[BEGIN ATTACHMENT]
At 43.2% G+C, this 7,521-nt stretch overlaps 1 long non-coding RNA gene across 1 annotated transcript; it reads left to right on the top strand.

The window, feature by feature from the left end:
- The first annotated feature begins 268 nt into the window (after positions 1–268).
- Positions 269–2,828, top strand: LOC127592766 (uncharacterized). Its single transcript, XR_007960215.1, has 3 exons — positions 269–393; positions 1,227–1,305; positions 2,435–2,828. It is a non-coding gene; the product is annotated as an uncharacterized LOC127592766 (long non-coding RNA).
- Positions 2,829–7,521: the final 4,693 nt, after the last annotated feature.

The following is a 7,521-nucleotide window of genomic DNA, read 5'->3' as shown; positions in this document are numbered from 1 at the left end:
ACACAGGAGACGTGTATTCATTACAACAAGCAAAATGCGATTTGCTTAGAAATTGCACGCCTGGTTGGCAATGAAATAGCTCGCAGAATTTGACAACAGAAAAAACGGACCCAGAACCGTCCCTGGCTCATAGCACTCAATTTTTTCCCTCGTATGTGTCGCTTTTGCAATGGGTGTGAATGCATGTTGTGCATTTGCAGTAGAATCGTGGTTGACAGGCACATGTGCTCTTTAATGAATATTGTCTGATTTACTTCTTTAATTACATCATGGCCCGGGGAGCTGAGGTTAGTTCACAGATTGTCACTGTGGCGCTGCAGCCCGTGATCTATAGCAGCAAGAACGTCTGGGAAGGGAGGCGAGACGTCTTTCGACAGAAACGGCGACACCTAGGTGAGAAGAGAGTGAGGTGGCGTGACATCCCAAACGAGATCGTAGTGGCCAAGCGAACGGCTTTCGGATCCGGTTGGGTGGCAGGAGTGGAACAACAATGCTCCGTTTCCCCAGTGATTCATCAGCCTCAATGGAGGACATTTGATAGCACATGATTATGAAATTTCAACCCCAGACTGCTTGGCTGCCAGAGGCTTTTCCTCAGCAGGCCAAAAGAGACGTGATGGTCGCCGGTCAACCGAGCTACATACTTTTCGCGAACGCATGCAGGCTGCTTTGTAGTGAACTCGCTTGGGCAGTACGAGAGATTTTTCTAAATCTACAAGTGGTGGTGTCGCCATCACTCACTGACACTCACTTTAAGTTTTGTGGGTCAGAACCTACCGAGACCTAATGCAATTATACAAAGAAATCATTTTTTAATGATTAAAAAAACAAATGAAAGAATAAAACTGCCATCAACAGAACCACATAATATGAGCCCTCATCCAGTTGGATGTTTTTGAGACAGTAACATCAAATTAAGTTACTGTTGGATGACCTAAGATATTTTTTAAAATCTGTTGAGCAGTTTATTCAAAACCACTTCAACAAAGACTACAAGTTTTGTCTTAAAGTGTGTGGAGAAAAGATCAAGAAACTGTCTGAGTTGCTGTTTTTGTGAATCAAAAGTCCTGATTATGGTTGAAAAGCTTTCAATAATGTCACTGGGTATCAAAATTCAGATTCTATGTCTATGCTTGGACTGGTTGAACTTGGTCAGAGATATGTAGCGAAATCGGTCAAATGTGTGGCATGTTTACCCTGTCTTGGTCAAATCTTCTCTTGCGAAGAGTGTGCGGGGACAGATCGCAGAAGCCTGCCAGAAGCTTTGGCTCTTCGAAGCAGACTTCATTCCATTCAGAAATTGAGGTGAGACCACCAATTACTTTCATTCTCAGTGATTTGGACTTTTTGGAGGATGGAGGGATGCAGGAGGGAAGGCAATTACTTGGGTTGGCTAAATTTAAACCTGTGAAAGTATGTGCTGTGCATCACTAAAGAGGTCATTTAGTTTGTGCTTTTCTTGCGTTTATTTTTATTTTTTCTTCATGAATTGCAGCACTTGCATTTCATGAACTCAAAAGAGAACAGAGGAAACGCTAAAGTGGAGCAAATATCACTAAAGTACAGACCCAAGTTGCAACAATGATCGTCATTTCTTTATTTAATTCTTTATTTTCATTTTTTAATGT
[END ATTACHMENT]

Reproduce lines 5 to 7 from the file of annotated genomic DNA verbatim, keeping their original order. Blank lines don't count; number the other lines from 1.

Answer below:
- Positions 2,829–7,521: the final 4,693 nt, after the last annotated feature.

The following is a 7,521-nucleotide window of genomic DNA, read 5'->3' as shown; positions in this document are numbered from 1 at the left end:
ACACAGGAGACGTGTATTCATTACAACAAGCAAAATGCGATTTGCTTAGAAATTGCACGCCTGGTTGGCAATGAAATAGCTCGCAGAATTTGACAACAGAAAAAACGGACCCAGAACCGTCCCTGGCTCATAGCACTCAATTTTTTCCCTCGTATGTGTCGCTTTTGCAATGGGTGTGAATGCATGTTGTGCATTTGCAGTAGAATCGTGGTTGACAGGCACATGTGCTCTTTAATGAATATTGTCTGATTTACTTCTTTAATTACATCATGGCCCGGGGAGCTGAGGTTAGTTCACAGATTGTCACTGTGGCGCTGCAGCCCGTGATCTATAGCAGCAAGAACGTCTGGGAAGGGAGGCGAGACGTCTTTCGACAGAAACGGCGACACCTAGGTGAGAAGAGAGTGAGGTGGCGTGACATCCCAAACGAGATCGTAGTGGCCAAGCGAACGGCTTTCGGATCCGGTTGGGTGGCAGGAGTGGAACAACAATGCTCCGTTTCCCCAGTGATTCATCAGCCTCAATGGAGGACATTTGATAGCACATGATTATGAAATTTCAACCCCAGACTGCTTGGCTGCCAGAGGCTTTTCCTCAGCAGGCCAAAAGAGACGTGATGGTCGCCGGTCAACCGAGCTACATACTTTTCGCGAACGCATGCAGGCTGCTTTGTAGTGAACTCGCTTGGGCAGTACGAGAGATTTTTCTAAATCTACAAGTGGTGGTGTCGCCATCACTCACTGACACTCACTTTAAGTTTTGTGGGTCAGAACCTACCGAGACCTAATGCAATTATACAAAGAAATCATTTTTTAATGATTAAAAAAACAAATGAAAGAATAAAACTGCCATCAACAGAACCACATAATATGAGCCCTCATCCAGTTGGATGTTTTTGAGACAGTAACATCAAATTAAGTTACTGTTGGATGACCTAAGATATTTTTTAAAATCTGTTGAGCAGTTTATTCAAAACCACTTCAACAAAGACTACAAGTTTTGTCTTAAAGTGTGTGGAGAAAAGATCAAGAAACTGTCTGAGTTGCTGTTTTTGTGAATCAAAAGTCCTGATTATGGTTGAAAAGCTTTCAATAATGTCACTGGGTATCAAAATTCAGATTCTATGTCTATGCTTGGACTGGTTGAACTTGGTCAGAGATATGTAGCGAAATCGGTCAAATGTGTGGCATGTTTACCCTGTCTTGGTCAAATCTTCTCTTGCGAAGAGTGTGCGGGGACAGATCGCAGAAGCCTGCCAGAAGCTTTGGCTCTTCGAAGCAGACTTCATTCCATTCAGAAATTGAGGTGAGACCACCAATTACTTTCATTCTCAGTGATTTGGACTTTTTGGAGGATGGAGGGATGCAGGAGGGAAGGCAATTACTTGGGTTGGCTAAATTTAAACCTGTGAAAGTATGTGCTGTGCATCACTAAAGAGGTCATTTAGTTTGTGCTTTTCTTGCGTTTATTTTTATTTTTTCTTCATGAATTGCAGCACTTGCATTTCATGAACTCAAAAGAGAACAGAGGAAACGCTAAAGTGGAGCAAATATCACTAAAGTACAGACCCAAGTTGCAACAATGATCGTCATTTCTTTATTTAATTCTTTATTTTCATTTTTTAATGT